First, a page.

Vitz, Paul C. Psychology as Religion, Second Edition. Grand Rapids, MI: William B. Eerdmans Publishing Company, 1994.
Zodhiates, Spiros. Hebrew-Greek Key Word Study Bible (NASB). Chattanooga, TN: AMG Publishers, 1990.
 Harry Shields and Gary Bredfeldt. Caring For Souls. Chicago, IL: Moody Press, 2001, p. 32.
 Ibid. p. 35.
 Lisa and Ryan Bazler. Psychology Debunked. Lake Mary, FL: Creation House Press, 2002, p. 43.
 Paul C. Vitz. Psychology as Religion, Second Edition. Grand Rapids, MI: William B. Eerdmans, 1994, p. xii-xiii.
 Martin & Deidre Bobgan. Adaptation of material found in their book, PSYCHOHERESY: The Psychological Seduction of Christianity. Santa Barbara, CA: EastGate Publishers, 1987. Adaptation found online at http://www.rapidnet.com/~jbeard/bdm/Psychology/psych.htm.
 Bill Honsberger. âTrue Religionâ. Haven Newsletter, November 2003. Centennial, CO: Haven Ministries.
 Warren E. Berkeley, âTest All Thingsâ. Found online at http://www.bible.ca/ef/expository-1-thessalonians-5-21.htm.
 Gary R. Collins. The Rebuilding of Psychology. Wheaton, IL: Tyndale House Publishers, 1977, p. 200.
One of the best known theorists in the field of human behavior is the late Burrhus Frederic (“B. F.”) Skinner. Skinner assured his place in the history of psychology by his accomplished career as a professor at Harvard University and by his development of the behavioral theory of operant conditioning.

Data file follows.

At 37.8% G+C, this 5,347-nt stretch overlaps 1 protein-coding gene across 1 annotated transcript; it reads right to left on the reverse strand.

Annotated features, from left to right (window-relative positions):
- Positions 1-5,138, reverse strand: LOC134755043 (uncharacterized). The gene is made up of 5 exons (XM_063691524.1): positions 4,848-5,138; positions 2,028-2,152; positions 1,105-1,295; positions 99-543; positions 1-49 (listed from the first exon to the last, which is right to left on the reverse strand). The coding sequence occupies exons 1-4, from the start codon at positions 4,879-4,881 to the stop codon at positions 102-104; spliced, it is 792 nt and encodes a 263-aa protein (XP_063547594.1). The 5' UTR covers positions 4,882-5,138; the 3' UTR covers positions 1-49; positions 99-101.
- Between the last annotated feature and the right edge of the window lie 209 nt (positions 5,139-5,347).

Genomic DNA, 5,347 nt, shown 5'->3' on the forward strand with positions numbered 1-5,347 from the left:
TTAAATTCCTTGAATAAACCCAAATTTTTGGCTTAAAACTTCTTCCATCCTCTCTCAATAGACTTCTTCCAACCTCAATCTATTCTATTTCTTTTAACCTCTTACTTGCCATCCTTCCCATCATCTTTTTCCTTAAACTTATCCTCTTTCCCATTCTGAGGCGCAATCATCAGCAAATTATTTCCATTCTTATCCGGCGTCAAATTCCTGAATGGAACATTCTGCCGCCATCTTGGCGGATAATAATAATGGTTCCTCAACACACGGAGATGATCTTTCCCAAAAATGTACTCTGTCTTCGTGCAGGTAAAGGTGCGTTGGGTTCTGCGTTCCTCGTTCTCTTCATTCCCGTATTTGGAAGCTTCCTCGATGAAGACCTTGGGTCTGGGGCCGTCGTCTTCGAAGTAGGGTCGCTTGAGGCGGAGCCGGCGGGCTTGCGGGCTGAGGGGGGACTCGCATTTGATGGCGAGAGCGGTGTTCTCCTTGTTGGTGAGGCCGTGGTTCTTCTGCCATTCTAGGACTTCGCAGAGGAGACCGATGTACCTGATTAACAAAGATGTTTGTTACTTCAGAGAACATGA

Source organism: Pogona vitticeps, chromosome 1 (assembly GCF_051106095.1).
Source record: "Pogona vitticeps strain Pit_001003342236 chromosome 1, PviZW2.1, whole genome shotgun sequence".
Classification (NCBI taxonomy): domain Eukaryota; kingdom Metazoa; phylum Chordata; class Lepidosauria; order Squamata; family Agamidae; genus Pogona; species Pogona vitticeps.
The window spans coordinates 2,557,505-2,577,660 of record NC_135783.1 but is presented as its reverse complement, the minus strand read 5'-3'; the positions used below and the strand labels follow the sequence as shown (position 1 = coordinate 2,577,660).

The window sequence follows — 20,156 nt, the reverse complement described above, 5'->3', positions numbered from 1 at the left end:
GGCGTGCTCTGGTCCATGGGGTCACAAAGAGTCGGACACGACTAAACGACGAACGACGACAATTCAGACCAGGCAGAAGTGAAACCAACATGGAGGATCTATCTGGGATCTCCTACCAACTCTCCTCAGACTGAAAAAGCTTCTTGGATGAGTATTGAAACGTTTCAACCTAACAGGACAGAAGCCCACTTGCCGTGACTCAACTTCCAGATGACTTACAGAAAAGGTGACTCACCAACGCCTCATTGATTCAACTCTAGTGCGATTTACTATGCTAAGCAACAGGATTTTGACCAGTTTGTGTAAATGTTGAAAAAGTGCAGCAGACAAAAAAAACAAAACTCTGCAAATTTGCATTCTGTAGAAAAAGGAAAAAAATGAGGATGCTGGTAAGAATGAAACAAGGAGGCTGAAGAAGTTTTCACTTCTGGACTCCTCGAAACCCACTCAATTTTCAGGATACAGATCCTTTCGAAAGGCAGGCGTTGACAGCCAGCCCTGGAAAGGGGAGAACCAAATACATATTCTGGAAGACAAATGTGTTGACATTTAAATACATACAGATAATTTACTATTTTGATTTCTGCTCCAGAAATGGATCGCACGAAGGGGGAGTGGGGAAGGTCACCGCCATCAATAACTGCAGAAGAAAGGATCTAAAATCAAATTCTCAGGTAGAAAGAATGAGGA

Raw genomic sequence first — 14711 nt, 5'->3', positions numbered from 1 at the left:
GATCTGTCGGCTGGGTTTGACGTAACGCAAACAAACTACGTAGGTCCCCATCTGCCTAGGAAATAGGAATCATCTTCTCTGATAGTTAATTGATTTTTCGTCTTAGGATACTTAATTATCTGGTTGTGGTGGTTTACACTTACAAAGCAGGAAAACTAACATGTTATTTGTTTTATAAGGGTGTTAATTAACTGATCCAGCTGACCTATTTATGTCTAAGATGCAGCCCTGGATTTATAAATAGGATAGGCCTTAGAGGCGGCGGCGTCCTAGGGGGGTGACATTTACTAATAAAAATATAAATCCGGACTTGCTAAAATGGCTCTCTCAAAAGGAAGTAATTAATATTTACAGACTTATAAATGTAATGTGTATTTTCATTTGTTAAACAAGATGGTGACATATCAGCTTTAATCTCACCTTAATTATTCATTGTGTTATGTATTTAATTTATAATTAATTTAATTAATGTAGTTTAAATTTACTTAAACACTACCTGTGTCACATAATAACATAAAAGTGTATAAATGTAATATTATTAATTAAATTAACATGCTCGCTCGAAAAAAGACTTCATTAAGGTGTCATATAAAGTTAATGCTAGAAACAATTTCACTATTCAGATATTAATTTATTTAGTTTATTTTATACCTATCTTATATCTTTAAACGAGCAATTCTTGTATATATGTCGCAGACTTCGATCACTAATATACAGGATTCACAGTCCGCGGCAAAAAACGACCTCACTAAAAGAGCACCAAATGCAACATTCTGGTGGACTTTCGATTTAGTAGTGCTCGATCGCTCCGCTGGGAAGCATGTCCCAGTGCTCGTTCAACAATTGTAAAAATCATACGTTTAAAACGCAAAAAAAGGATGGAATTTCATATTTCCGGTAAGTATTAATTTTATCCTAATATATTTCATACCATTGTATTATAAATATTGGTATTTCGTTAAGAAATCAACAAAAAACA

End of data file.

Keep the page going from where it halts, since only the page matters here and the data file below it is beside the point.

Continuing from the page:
Skinner was born on March 20, 1904 in Susquehanna, PA. He had a traditional upbringing and was reported to have been an active child. He learned the value of hard work in his youth and this quality was to serve him well throughout his academic career. Tragically, he lost his 16 year old brother to a cerebral aneurysm. It is possible that this experience may have contributed to his lack of faith in God as an adult - Skinner was a confirmed atheist.
After a short, failed career as a writer and a period of Bohemian living in New York’s Greenwich Village, Skinner pursued graduate work at Harvard. He received his Master’s degree in 1930 and his doctorate the following year. Eventually, he took up teaching at the University of Minnesota and in 1945 became the chairman of the psychology department at Indiana University. Finally, in 1948, he returned to Harvard in a faculty position which he retained until his death in 1990.
Skinner was married to the former Yvonne Blue and they had two daughters. Among Skinner’s better known written works are Beyond Freedom and Dignity and Walden Two, a novel about a “modern utopia […] in which human problems are solved by a scientific technology of human conduct,” in other words, by the application of Skinner’s behaviorist principles.